My initial exposure to the singer's voice happened more recently. Around 1996, I sampled her Bethlehem LP Chris. I loved it upon first listening. After having a similarly enthusiastic reaction to her other albums on Bethlehem, I proceeded to explore Connor's work on Atlantic Records. On both labels, a good number of her interpretations caught my attention right away: "Get Out Of Town, "Lush Life," "I Get A Kick Out Of You," "Something To Live For," "Poor Little Rich Girl," "These Foolish Things," "You Make Me Feel So Young," etcetera. Even lesser tunes ("I Only Want Some") and the occasional novelty ("Miser's Serenade") proved to my liking. Subsequently, I moved on to albums that Connor had recorded for other labels, and in that process I came across yet more interpretations that I greatly enjoyed, from "I Could Go On Singing" (1963) to "I Walk With Music" (2002). Actually, my all-time favorite Connor album belongs to that later, post-Atlantic period of her career: it's her aptly entitled Classic (1986) on Contemporary Records.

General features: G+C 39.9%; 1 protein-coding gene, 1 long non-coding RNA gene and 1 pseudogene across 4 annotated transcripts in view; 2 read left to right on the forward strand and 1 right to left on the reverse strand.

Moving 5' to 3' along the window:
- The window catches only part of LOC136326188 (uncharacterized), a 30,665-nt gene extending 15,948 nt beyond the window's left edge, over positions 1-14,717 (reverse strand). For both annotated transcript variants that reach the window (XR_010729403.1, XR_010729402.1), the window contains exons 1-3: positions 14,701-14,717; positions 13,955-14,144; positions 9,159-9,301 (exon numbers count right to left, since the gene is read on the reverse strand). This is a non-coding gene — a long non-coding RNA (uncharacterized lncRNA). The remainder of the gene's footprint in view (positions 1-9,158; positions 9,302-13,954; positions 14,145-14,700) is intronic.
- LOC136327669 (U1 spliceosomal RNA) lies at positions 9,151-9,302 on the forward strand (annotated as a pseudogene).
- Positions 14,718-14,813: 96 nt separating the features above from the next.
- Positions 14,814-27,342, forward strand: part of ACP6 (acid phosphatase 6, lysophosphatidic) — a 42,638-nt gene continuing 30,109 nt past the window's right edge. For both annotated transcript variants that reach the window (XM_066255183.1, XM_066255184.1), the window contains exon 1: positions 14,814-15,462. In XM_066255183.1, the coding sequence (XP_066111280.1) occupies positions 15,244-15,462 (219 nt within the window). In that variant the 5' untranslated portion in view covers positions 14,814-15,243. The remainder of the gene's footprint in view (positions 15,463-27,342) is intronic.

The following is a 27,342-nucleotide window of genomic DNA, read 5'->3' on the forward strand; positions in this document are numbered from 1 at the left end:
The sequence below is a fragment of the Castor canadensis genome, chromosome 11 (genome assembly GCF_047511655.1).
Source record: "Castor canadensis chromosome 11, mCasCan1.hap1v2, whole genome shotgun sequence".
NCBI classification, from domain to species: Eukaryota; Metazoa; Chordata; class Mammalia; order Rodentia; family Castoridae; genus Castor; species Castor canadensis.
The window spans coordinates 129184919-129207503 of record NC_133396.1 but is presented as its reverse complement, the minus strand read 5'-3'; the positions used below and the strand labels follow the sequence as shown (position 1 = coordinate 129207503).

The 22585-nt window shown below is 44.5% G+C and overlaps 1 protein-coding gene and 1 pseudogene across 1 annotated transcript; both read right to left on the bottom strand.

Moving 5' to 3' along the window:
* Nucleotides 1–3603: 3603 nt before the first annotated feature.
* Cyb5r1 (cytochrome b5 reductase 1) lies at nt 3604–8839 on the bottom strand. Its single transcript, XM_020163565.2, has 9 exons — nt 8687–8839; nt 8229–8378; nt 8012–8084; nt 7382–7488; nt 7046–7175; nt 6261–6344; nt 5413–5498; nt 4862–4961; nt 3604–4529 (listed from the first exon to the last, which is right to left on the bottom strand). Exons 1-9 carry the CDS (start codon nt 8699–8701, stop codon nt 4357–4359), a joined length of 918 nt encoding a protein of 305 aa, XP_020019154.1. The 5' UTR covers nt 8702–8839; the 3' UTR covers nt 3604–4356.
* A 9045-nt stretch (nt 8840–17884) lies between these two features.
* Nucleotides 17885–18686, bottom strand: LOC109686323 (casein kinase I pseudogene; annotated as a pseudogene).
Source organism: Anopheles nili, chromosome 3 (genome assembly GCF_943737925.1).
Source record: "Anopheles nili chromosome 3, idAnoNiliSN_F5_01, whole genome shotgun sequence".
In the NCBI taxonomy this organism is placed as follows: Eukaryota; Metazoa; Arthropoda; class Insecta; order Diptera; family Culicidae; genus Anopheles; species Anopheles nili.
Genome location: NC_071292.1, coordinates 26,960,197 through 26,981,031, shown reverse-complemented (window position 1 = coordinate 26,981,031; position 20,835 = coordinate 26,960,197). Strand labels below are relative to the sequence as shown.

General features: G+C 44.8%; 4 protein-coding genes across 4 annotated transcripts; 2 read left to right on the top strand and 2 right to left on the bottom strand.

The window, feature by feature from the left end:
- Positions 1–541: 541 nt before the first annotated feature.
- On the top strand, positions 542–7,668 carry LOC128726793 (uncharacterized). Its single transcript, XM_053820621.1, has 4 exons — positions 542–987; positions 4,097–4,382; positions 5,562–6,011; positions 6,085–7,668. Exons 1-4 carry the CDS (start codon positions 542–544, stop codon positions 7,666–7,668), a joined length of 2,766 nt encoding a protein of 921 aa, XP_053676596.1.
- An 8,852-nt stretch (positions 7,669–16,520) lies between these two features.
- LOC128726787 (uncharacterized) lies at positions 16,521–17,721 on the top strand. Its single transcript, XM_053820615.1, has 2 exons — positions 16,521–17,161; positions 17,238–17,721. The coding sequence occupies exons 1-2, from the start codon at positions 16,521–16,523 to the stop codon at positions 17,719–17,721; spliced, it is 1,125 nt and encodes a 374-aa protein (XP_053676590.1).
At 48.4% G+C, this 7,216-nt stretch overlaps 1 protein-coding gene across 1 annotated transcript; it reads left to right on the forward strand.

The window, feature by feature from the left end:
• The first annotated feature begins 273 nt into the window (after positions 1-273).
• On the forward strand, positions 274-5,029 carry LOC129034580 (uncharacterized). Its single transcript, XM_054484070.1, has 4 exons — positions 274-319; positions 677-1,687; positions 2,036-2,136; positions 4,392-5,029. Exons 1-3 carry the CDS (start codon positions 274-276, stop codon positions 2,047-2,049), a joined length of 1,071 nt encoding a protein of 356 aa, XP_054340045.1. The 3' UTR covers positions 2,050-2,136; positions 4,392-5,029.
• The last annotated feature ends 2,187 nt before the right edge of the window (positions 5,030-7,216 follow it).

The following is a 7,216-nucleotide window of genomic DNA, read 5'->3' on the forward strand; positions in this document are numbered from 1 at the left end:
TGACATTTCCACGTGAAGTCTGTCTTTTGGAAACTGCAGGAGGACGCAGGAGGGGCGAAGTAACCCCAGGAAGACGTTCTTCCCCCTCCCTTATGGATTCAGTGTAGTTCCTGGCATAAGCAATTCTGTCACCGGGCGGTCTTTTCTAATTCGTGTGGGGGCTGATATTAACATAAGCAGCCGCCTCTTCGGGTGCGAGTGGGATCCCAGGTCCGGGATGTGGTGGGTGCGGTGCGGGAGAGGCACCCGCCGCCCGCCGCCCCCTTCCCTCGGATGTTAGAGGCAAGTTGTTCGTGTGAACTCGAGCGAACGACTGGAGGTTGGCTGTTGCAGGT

Songbirds was actually the site where the prototype for this discography made its debut, back in the year 2000. That prototype was merely a partial list of albums and songs. I intended it to be a supplement to a similar list that was then available online, at the (now long gone) Cool Singers website.
In July of 2005, Steve (aware of the Connor work that I had previously put together) suggested that we do a full Chris Connor discography. With the help of Brian, his database for the compilation of discographical information, we finished the first edition of this project that same year. We named it the Chris Connor Discography. (If you want to peruse the many other discographies that have been successfully prepared with Brian, go to the Jazz Discography website.) During the summer of 2006, we worked on our second version, to which we gave the name Chris Connor Bio-Discography, and which was integrated to the singer's official website, which is no longer active. (Since it is not active, messages should not be sent to that website; nobody is there to answer them.)